Cultivating a cause worth believing in for software teams…

“By design they care gravely about where they plow their trade and by virtue of their idealistic natures they are looking for something that they can believe in.”

The lonely road of vision of leadership

“In order to land the best talent in industry, you need a purpose or an idea that people can rally behind. More importantly it has to be real and speak to the hearts and minds of people on whatever path they may be on.”

Anybody that has tried to build a software development competency will tell you that it is really hard to hire well. The reason for this is due to the fact that one is searching for a very unique type of individual. Individuals that are extremely idealistic in nature,  can think critically and are pragmatic when needed. Yet the same individuals have to have a healthy dose of creativity and artistry allowing for abstract thought and non linear thinking.

Of course there are certain organizations, individuals and teams that don’t care about culture. For them its easy to hire since it essentially just becomes a numbers game. A rough checkbox marking exercise where you just find people that kinda look right and throw money at them. But I am not referring to these toxic cultures.

I am rather talking about those organizations that don’t view delivery as mere ‘resources’. Those organization that realize that the culture one builds is the thing that actually creates whatever outcome you are looking for.

“If they wanted just another ‘job’ they could have it a few days of interviewing.”

In healthy organization such as this, to find the aforementioned individuals can be excruciatingly hard and time consuming. They regularly get approached by recruiters with offers and they have a veritable pick of a wide range of opportunities. If they wanted just another ‘job’ they could have it a few days of interviewing. But for these individuals it not just about another ‘job’. By design they care gravely about where they plow their trade and by virtue of their idealistic natures they are looking for something that they can believe in.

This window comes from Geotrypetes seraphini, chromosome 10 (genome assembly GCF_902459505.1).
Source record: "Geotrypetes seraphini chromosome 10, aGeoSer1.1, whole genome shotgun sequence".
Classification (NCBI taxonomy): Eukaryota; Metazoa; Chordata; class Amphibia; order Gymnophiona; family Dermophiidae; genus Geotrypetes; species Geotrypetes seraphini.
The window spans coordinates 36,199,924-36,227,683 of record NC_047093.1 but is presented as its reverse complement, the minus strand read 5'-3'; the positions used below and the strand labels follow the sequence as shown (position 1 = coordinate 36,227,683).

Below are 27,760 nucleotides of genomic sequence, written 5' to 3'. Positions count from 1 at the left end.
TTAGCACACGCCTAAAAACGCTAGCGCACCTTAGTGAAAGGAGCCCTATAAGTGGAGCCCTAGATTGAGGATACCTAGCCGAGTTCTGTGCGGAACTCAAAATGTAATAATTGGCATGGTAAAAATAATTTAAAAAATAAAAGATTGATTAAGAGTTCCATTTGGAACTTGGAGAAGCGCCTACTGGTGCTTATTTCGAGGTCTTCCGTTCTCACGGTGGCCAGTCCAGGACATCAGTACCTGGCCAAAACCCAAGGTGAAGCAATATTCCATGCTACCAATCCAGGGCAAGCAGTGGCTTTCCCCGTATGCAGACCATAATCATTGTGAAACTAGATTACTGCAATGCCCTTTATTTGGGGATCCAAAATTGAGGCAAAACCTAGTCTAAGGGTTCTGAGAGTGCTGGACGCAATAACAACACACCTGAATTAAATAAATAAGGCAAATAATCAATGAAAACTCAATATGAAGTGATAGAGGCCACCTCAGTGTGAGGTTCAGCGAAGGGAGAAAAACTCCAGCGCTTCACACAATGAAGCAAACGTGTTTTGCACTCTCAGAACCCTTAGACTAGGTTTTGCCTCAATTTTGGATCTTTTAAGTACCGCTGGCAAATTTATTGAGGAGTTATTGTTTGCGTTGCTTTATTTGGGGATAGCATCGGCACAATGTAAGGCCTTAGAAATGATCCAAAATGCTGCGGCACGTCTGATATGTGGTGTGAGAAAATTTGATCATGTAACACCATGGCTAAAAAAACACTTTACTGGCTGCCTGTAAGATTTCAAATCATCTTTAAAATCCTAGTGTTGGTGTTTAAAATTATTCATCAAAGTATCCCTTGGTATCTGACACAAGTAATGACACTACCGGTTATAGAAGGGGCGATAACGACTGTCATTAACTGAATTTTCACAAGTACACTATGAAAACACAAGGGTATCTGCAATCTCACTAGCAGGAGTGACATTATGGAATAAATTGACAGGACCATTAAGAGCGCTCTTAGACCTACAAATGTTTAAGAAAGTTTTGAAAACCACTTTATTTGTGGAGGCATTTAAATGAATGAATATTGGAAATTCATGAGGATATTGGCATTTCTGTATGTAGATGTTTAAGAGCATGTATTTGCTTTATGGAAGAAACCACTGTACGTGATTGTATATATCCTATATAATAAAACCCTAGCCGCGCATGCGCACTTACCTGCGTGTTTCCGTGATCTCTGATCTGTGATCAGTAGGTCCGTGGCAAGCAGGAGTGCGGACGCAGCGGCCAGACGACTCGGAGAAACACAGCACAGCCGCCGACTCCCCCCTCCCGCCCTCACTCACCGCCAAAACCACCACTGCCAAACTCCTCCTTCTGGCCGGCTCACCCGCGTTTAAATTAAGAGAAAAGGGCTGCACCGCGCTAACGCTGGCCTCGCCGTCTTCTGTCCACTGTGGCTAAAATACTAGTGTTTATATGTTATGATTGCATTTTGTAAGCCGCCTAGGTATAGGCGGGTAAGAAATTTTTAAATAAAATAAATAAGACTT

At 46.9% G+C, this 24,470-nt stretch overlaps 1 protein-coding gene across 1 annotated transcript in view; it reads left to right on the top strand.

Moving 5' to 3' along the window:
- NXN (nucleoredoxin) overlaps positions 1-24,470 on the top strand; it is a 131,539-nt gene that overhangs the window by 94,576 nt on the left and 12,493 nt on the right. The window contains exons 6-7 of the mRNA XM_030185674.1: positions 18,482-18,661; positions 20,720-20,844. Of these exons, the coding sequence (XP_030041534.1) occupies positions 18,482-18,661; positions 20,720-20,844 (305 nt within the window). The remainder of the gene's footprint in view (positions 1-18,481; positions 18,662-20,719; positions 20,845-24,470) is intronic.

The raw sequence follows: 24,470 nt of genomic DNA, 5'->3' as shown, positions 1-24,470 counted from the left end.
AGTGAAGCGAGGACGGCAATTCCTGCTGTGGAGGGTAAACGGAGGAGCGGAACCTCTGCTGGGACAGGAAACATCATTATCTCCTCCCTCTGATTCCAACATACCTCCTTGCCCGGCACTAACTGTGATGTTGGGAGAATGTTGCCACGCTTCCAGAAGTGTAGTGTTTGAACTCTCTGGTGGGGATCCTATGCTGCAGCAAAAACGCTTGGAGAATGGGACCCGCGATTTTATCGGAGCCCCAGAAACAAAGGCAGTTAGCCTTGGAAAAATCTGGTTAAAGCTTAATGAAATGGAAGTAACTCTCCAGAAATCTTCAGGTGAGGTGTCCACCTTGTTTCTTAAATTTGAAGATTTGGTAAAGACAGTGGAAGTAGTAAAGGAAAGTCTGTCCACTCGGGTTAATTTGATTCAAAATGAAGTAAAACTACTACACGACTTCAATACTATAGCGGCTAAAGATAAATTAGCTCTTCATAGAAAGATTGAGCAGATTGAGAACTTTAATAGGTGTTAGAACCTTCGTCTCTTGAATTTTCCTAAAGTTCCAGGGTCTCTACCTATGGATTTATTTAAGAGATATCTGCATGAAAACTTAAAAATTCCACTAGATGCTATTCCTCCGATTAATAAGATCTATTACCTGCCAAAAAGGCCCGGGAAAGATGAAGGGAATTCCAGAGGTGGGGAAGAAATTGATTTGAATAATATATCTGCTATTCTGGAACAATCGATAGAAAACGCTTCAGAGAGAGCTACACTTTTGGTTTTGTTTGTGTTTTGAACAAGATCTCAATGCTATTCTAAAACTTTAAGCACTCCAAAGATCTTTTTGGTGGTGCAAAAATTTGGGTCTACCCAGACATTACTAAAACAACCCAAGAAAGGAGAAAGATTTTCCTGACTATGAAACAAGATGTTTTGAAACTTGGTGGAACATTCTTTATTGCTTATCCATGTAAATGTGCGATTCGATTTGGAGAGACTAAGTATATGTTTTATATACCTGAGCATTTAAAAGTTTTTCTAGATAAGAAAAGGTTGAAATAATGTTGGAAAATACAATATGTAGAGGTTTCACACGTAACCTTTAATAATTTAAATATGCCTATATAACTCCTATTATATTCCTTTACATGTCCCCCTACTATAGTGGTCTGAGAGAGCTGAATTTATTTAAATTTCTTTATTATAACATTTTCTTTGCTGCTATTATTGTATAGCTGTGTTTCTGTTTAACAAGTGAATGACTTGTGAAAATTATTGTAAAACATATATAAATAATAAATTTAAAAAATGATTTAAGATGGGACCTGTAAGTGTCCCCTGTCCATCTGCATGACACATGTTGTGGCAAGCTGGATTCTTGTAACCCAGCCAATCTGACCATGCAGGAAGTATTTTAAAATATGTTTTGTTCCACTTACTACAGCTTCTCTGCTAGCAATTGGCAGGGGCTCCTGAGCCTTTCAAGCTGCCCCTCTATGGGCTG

The right individuals don’t see their careers as just a ‘job’, but rather a calling. They are passionate about the craft that they have spent years honing and want to use it to build great things. They want to be trusted and empowered to use their craft and certainly don’t want others to dictate to them how they should be using their craft.

Understand that these people are not stupid. They are hyper intelligent, well educated and ruthlessly clinical in their thinking. This means that they can smell bulls@#$ a mile away.

“Lots of corporations think that they can attract a lure talent by talking a big game, manufacturing unauthentic ideals/values/visions and engaging in imitation innovation to show ‘coolness’.”

Lots of corporations think that they can attract a lure talent by talking a big game, manufacturing unauthentic ideals/values/visions and engaging in imitation innovation to show ‘coolness’. This type of behavior will only fool people for so long if it is not truly part of the organization’s DNA.

In order to really land the best talent in the industry, you need a purpose or an idea that people can rally behind. And more importantly it has to be real and speak to the hearts and minds of people. This vision that you share with people has to have integrity or it will simply fail.